Pigeon Flies Out the Door

Six weeks ago, Pearl, an oriental roller pigeon, arrived with three other birds from Michigan.  She was the first bird I took out of the shipping box.  I remember how she lay in my hand while I slid my other hand over her glossy black feathers.  She wasn’t in a hurry to get away, and I was enchanted by her calm nature and by the pearlescent rims around her black eyes.

Pearl, a black oriental roller pigeon hen.

She quickly settled into the new loft and began setting “up house” with one of the cock birds.  They were the first pair to make a nest in one of the 12” x 12” boxes I placed in the loft.  The mate she chose I named Arundel after a small medieval town in England.  I liked the way the name sounded — air-un-dell.

Arundel is an almond colored bird.  In the pigeon world blue is the most common color.  The mottled whitish or tortoiseshell coloring of almond is produced by a genetic mutation.  A fancier doesn’t usually have many almonds in the loft, because when two almonds mate, the result is a blind bird that often dies shortly after hatching.  But, to have a few of these striking colored birds in the loft is a treat.

Arundel, an almond oriental pigeon cock and Pearl's mate.

I wanted to wait until Pearl had raised a few babies before letting her out to fly so that I would have progeny from her in case she became lost or was taken by a hawk.  But this wasn’t to be, because today after I fed the birds and was walking out of the loft, she flew out the door with me.

Pearl surveying the barnyard from the loft.
Pearl eating alongside another cock named Cameo.

She landed on the gravel outside, and my heart sank.  Of all the birds in the loft, I would be most disappointed to lose her.  I had become used to petting her while she lay on her eggs in the box.  The other birds scattered as I scraped shelves, but when Pearl wasn’t on her eggs, she stayed nearby me, so, consequently, she was the bird I’d talk to while I worked around the loft.

And here she was outside her safe loft, and I wasn’t sure how to get her back inside, for I had not taught her or any of the other birds how to re-enter the loft from the outside.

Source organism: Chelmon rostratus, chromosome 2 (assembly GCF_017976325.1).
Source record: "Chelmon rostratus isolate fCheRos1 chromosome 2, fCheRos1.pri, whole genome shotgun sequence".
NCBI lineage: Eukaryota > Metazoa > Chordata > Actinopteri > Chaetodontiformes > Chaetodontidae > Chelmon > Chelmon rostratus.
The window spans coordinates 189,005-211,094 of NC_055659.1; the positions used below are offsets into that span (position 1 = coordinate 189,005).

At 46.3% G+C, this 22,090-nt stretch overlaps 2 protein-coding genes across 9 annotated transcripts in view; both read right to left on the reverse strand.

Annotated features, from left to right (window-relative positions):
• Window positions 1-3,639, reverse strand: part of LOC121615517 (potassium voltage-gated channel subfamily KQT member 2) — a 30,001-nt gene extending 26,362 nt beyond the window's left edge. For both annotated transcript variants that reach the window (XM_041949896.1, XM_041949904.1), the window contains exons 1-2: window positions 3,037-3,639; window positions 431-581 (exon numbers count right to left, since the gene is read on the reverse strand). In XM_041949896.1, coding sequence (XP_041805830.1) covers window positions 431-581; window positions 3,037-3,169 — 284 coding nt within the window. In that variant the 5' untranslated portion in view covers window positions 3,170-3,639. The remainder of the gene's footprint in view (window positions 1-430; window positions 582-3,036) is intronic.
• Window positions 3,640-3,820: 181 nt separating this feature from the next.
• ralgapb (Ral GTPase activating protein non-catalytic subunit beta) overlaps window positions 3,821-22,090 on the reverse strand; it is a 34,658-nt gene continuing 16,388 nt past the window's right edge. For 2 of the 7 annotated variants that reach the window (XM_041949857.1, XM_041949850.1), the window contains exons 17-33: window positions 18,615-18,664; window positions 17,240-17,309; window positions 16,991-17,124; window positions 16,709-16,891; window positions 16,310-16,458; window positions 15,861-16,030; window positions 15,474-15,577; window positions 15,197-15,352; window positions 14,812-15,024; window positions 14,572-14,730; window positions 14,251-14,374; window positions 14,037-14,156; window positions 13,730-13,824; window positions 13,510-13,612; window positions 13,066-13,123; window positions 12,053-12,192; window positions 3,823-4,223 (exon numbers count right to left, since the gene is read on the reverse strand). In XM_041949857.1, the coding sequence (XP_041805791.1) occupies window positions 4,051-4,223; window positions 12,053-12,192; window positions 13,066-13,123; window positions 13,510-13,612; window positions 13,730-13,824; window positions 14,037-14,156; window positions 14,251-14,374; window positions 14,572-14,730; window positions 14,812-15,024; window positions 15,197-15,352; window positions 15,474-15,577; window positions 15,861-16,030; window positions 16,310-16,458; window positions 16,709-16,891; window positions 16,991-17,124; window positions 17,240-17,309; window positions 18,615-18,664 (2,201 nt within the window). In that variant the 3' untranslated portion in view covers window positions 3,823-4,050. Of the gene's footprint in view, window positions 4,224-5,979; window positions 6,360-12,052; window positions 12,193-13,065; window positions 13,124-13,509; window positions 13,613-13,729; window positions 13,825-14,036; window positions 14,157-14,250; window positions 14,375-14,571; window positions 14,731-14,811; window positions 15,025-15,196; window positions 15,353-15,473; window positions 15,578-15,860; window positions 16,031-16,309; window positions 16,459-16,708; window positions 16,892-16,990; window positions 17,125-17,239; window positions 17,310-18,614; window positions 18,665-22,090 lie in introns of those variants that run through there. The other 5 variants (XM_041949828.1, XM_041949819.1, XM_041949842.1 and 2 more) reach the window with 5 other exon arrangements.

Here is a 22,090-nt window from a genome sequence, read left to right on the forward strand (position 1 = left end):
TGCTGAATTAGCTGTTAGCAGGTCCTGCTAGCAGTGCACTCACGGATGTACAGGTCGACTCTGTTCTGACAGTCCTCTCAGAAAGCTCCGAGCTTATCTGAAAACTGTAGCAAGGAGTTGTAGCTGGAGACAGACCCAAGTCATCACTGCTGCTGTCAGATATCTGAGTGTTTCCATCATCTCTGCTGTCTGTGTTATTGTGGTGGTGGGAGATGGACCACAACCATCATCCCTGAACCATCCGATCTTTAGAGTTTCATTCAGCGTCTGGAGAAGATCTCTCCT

She flew up onto the loft roof; she made one circle in the air around the loft and fluttered back to the roof.  Then she landed on the platform near the trap door the birds would eventually use to re-enter the loft.

View of landing platform and trap door from the side.

I went inside the loft and removed the board covering the trap door.  The trap is a rectangular hole cut into the side of the loft.  It has lightweight aluminum tines hanging down from the top of the rectangle.  If a pigeon presses on the tines, they slip aside, and the bird can easily come inside the loft.  But the birds need to be trained to know how they can strike the tines to give way so they can enter the loft.  For thirty minutes Pearl walked around on the platform.  And I went about my work hoping she would figure out how to come inside.  But although Pearl approached the tines, she never pressed on them, so she didn’t realize she could get inside.

Although I could have lifted all the tines of the trap from inside the loft, this would have presented a gaping hole allowing the inside pigeons to fly outside.  I needed a way to let her in and not let the other birds out.

View of trap door with the lighweight aluminum tines. The board on the inside of loft is still in place; the trap is closed.

I lifted one of the tines, and Pearl immediately noticed the gap.  She pushed through the narrow space created from the lifted tine, and stood facing me inside the loft.  We looked into each other’s eyes. My hands were still on the trap, so my arms were on either side of her. Pearl ran up and across my right shoulder and flew to her box.  She jumped inside and joined Arundel, and they began to coo and nuzzle.  I was so relieved she was back inside, but I was also amazed for I’ve never had a pigeon walk over me.

Pearl is an impulsive and friendly pigeon; I have mixed feelings about her lack of fear.  I recognize her “tameness” as a possible problem when she begins to fly, spin, and roll in the open air.  I’m not sure how it will play out, but she may be less wary of lurking birds of prey.  This has happened to me before when I raised Portuguese Tumbling pigeons in Alaska.  I remember a lovely and gentle red and cream bird named Francis who stepped up onto my hand and allowed me to pet her at any time.  Unfortunately when a migrating hawk came through, she showed no fear as she flew, and the hawk came upon her from above and quietly grabbed her with its talons and took her away.

Oriental rollers are known for their unique abilities to evade hawks, but all the twirls, rolls, and nose dives won’t help save their lives if they don’t recognize danger.  I can do several things to help, but I can’t change the nature of an individual bird.  First I can teach the birds how to reenter the loft, and second I can make sure I fly the birds when they are hungry, so that they take short flights and come back into the loft quickly.  These steps will help Pearl and the other birds survive.  Only time will tell if Pearl’s trusting temperament gets her into trouble.

A pocket full of oriental roller pigeons.